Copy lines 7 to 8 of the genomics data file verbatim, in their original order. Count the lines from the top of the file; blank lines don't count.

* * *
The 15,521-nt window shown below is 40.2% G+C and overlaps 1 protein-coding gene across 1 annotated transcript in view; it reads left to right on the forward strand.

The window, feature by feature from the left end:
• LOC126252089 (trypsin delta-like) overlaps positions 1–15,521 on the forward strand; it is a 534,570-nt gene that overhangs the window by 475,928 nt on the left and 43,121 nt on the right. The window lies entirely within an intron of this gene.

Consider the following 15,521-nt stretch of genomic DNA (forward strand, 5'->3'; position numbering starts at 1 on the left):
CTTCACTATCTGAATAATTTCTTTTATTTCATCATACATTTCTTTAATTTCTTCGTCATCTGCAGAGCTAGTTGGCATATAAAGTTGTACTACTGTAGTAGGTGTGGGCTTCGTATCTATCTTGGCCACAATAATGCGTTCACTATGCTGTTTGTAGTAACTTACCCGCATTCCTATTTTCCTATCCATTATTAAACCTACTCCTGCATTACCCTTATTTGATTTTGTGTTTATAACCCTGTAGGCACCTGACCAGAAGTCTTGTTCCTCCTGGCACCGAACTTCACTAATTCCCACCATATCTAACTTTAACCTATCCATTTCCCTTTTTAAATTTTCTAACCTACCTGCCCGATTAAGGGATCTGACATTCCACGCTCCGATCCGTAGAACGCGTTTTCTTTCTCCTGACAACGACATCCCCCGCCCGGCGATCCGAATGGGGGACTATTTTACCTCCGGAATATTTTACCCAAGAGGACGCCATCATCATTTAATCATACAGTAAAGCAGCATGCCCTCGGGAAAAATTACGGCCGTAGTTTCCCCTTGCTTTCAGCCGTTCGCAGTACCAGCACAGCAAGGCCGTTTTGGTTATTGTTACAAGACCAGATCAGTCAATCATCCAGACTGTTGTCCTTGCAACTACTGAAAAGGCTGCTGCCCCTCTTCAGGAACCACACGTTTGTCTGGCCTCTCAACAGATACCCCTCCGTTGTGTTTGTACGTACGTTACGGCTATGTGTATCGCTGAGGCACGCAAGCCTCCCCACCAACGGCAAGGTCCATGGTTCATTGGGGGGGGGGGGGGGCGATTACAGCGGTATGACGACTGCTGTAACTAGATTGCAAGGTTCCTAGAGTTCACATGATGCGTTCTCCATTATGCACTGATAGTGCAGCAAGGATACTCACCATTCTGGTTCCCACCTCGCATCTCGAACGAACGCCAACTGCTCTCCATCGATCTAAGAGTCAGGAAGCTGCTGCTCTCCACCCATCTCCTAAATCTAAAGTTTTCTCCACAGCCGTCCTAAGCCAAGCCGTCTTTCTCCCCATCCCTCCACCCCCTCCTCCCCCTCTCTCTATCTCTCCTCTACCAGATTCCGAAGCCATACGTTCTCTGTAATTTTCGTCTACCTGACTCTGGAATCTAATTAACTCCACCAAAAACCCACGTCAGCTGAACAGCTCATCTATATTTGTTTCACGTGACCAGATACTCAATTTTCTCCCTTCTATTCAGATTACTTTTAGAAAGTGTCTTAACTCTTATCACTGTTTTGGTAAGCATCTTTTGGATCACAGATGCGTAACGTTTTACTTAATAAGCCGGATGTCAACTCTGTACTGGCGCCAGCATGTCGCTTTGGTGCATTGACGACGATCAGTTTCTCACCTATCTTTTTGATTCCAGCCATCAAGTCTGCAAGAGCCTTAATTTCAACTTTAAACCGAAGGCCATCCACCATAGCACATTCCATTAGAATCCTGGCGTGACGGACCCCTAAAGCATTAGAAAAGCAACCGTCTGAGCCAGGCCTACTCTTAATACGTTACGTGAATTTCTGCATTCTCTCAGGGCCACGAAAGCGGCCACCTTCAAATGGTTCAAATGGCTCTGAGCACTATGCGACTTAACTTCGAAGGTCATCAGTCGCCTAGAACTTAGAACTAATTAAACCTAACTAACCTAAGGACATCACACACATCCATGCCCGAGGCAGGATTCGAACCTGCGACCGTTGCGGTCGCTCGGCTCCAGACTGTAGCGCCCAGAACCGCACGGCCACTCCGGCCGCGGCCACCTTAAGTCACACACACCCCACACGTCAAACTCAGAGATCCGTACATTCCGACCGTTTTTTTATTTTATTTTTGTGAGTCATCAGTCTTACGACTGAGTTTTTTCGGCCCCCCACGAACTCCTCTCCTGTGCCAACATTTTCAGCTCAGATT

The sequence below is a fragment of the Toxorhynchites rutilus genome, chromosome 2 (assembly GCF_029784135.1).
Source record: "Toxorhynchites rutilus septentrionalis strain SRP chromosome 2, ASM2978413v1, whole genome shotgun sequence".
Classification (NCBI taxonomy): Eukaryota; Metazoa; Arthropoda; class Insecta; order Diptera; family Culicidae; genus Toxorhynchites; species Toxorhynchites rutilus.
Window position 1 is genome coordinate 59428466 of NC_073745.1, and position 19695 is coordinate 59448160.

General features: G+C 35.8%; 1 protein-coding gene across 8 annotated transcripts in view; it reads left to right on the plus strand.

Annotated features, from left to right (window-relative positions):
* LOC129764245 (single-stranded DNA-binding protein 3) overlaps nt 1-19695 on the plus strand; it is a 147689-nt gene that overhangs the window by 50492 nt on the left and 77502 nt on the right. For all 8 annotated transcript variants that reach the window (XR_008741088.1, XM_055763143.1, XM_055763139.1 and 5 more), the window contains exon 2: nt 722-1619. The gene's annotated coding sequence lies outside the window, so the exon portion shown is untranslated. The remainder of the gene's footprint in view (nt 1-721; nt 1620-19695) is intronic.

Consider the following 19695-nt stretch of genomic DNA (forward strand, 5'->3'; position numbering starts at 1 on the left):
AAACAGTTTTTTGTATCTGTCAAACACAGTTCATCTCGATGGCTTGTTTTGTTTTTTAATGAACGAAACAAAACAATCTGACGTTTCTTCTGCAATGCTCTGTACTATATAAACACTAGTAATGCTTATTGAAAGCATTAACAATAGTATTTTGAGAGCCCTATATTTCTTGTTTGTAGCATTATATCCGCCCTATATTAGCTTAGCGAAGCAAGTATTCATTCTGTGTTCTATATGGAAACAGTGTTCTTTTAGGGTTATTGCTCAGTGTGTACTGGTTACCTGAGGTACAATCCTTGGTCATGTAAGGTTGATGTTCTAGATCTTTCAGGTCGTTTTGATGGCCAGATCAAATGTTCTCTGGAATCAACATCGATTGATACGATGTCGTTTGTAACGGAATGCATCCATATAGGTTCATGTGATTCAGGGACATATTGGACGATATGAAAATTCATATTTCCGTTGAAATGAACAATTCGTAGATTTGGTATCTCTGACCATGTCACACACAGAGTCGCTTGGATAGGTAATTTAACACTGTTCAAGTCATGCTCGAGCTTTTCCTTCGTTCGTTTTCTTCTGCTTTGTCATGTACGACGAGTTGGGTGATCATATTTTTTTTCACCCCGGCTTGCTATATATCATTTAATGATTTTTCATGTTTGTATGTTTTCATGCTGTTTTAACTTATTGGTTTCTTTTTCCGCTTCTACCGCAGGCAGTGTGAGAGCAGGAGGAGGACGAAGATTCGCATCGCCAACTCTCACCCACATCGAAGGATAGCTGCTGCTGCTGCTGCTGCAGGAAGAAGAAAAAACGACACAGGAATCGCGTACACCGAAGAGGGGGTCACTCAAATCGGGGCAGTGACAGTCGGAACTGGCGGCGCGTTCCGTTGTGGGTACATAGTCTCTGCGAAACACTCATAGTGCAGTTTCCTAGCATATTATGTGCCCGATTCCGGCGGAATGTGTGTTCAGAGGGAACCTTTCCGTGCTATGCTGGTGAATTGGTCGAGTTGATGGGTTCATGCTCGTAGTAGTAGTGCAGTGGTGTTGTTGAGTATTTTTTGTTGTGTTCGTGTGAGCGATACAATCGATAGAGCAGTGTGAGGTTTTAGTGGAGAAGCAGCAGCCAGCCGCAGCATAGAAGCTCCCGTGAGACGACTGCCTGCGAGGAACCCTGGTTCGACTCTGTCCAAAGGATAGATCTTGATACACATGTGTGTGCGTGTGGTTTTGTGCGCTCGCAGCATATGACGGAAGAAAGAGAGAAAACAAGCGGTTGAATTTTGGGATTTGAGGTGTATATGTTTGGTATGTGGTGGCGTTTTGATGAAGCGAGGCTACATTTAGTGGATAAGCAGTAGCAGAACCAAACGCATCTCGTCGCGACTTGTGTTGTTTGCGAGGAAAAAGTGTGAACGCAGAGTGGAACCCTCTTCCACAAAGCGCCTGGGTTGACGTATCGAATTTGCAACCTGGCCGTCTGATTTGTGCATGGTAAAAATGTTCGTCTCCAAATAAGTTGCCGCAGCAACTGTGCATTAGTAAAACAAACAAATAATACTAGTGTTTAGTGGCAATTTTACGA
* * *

Source record: "Toxorhynchites rutilus septentrionalis strain SRP chromosome 2, ASM2978413v1, whole genome shotgun sequence".
Classification (NCBI taxonomy): Eukaryota; Metazoa; Arthropoda; class Insecta; order Diptera; family Culicidae; genus Toxorhynchites; species Toxorhynchites rutilus.